Marc Forster on Quantum of Solace
By Fred Topel | Image property of Columbia Pictures
Quantum of Solace
Marc Forster has previously directed movies like Monster's Ball, Finding Neverland and The Kite Runner. Quantum of Solace is not only his first action movie, but his chance to bring a different sensibility to the franchise. Most noticeably, his Bond film is brief at 100 minutes, with fast editing and little exposition.
Marc Forster on Quantum of Solace
"I always thought that I wanted the film to feel like a bullet at its start and keep you on the edge of your seat until the end," said Forster. "I always thought that the pacing should be pretty tight and move like that. I tried to shoot it very differently than the Bourne films anyway, or I shot differently. The only difference is if you're in an action kind of situation, to make it more realistic and intense and connect with the character, you automatically have to shoot more handheld. You don't have a choice really."
Quantum of Solace continues the modern day interpretation of James Bond from Casino Royale. Certain hallmarks keep it in the 007 tradition, and Forster had a few favorites. "What I enjoyed in the '60s, the early '60s, those Bonds, the visual contexts of those films, the ones Ken Adams designed. I felt like it would be interesting to bring some of those design elements into this film. I have a bit of a retro look but also then pushing it more in a futuristic way. Like a revamp of Mi6 which also was old and traditional, to modernize and sort of juxtapose those two worlds against one another."
This is Daniel Craig's second portrayal of Bond. Having established his persona in Casino Royale, Forster pushed Craig his in his direction of the character. "Basically we met very early on and just went over the script and discussed the character. I said, 'Look, what interests me is the last five minutes of Casino Royale, where this character was left off, and the emotional state of this character. He just lost the love of his life.' I felt like I wanted to dig into his pain more, into his demons. Obviously the success of Bond is sort of that he's a mysterious character, but at the same time in that mystery that you sort of can connect with him or see glimpse of his inner pain or emotional life."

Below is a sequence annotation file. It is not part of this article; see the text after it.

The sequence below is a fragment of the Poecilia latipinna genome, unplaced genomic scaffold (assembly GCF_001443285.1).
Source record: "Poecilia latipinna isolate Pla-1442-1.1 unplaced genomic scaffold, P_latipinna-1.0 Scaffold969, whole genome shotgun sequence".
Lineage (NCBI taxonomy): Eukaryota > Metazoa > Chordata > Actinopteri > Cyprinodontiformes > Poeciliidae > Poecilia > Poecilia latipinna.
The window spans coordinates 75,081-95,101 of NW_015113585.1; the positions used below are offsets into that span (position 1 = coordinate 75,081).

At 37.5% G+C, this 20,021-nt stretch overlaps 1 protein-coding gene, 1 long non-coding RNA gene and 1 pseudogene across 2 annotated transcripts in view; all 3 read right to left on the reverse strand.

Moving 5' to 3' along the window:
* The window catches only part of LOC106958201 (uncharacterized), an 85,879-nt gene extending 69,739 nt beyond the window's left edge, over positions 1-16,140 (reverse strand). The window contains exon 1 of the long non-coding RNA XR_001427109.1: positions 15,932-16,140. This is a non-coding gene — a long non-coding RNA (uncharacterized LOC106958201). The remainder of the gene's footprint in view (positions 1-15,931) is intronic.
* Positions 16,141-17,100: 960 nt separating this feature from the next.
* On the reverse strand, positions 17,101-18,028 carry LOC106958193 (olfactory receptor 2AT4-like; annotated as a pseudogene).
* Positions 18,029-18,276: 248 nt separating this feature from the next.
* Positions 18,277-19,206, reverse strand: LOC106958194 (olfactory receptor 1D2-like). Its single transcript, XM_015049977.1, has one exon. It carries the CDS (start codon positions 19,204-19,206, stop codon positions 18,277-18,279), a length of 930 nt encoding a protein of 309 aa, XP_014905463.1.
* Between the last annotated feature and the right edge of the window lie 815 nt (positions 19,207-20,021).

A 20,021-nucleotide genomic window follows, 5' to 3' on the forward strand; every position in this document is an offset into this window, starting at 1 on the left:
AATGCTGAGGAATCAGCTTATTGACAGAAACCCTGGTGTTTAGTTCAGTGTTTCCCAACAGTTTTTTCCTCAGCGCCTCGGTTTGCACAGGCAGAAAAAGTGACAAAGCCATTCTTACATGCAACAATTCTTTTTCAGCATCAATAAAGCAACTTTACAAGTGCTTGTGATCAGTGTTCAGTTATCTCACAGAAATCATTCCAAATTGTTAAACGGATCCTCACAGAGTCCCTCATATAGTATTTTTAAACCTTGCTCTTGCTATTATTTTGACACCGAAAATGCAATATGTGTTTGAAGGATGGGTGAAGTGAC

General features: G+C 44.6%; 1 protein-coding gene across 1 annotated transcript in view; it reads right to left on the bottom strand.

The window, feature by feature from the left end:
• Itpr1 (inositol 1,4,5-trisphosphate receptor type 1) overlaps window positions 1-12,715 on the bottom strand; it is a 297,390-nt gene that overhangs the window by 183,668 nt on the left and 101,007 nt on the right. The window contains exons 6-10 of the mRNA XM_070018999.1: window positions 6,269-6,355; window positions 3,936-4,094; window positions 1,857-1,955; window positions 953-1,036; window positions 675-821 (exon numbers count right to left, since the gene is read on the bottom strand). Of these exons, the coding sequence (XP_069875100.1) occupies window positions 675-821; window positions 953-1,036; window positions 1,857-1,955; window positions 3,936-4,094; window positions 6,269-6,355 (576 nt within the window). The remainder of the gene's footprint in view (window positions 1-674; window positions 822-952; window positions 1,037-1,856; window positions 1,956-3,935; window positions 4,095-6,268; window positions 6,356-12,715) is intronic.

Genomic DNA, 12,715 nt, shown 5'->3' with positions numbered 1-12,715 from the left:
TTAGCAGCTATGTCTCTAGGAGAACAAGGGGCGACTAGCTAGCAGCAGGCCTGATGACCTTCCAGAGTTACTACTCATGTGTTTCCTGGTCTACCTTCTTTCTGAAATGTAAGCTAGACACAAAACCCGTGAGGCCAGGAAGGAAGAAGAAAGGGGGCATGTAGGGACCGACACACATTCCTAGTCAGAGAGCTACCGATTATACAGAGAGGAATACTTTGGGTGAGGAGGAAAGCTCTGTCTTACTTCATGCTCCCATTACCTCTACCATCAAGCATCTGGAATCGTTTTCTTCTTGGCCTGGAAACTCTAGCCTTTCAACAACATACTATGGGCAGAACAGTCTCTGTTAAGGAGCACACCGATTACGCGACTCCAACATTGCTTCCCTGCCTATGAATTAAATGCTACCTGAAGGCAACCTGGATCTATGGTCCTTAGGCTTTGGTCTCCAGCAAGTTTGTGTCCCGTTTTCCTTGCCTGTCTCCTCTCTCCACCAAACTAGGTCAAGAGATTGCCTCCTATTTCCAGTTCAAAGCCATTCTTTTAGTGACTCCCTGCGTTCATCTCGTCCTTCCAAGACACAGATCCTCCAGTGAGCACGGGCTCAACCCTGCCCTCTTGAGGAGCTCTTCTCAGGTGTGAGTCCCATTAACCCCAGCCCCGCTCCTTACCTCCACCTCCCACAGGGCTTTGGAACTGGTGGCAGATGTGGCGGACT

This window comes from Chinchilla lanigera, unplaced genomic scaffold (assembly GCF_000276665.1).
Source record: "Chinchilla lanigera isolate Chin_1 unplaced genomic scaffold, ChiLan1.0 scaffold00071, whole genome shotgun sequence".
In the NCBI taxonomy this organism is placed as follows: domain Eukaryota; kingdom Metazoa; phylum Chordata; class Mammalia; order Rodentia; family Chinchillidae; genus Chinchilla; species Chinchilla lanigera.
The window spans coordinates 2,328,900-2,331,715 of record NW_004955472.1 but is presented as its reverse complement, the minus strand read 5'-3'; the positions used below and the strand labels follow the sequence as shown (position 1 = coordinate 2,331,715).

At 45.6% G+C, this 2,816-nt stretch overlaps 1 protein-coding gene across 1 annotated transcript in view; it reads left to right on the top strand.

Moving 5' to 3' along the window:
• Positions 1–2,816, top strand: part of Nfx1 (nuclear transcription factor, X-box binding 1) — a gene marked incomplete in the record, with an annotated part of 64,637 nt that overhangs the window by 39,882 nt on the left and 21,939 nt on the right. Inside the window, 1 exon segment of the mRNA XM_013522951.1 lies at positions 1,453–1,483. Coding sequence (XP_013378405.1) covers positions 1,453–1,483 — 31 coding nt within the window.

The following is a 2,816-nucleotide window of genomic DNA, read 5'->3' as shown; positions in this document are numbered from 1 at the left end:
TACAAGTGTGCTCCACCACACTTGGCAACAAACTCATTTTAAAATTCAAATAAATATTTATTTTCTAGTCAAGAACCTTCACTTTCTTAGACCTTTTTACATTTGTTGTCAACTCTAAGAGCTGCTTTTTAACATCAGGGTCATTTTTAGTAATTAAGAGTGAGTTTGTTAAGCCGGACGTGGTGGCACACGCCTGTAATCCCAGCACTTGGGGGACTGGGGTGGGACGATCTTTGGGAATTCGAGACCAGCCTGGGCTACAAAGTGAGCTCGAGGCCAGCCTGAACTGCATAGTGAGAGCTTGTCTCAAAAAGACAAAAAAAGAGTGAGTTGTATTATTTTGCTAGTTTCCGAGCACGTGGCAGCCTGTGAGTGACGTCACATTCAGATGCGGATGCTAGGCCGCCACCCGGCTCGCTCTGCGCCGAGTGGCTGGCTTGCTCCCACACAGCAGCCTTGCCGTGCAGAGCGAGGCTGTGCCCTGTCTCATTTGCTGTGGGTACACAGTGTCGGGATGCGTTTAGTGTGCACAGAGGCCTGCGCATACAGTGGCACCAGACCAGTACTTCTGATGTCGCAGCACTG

With all of these big ideas, Forster didn't even know what a strict world he was playing in when he accepted the film. "You know, I didn't really have any preconceived notion what it means to make a Bond movie. I didn't realize that the intensity and the media attention would be so enormous. I definitely felt like I think The Kite Runner was a very good preparation for me on this because I had enormous pressure there. The book sold eight million copies and people said, 'Oh this is my favorite book ever. You better not ruin the movie.' So I felt like suddenly with Bond that tension was so much more intense because Casino Royale was the most successful Bond ever, box office-wise, but it was critically a huge success. So to follow up to that, the expectations were extremely high. And that pressure I definitely felt while making the movie. In a sense, it was what I expected because Daniel Craig is such a great collaborator. The two of us were able to work so well together, so I really enjoyed that."
Quantum of Solace opens to theaters on November 14th.
For trailers, featurettes, posters, still and additional movie info, go to the Quantum of Solace Movie Page.
Sources: Image property of Columbia Pictures
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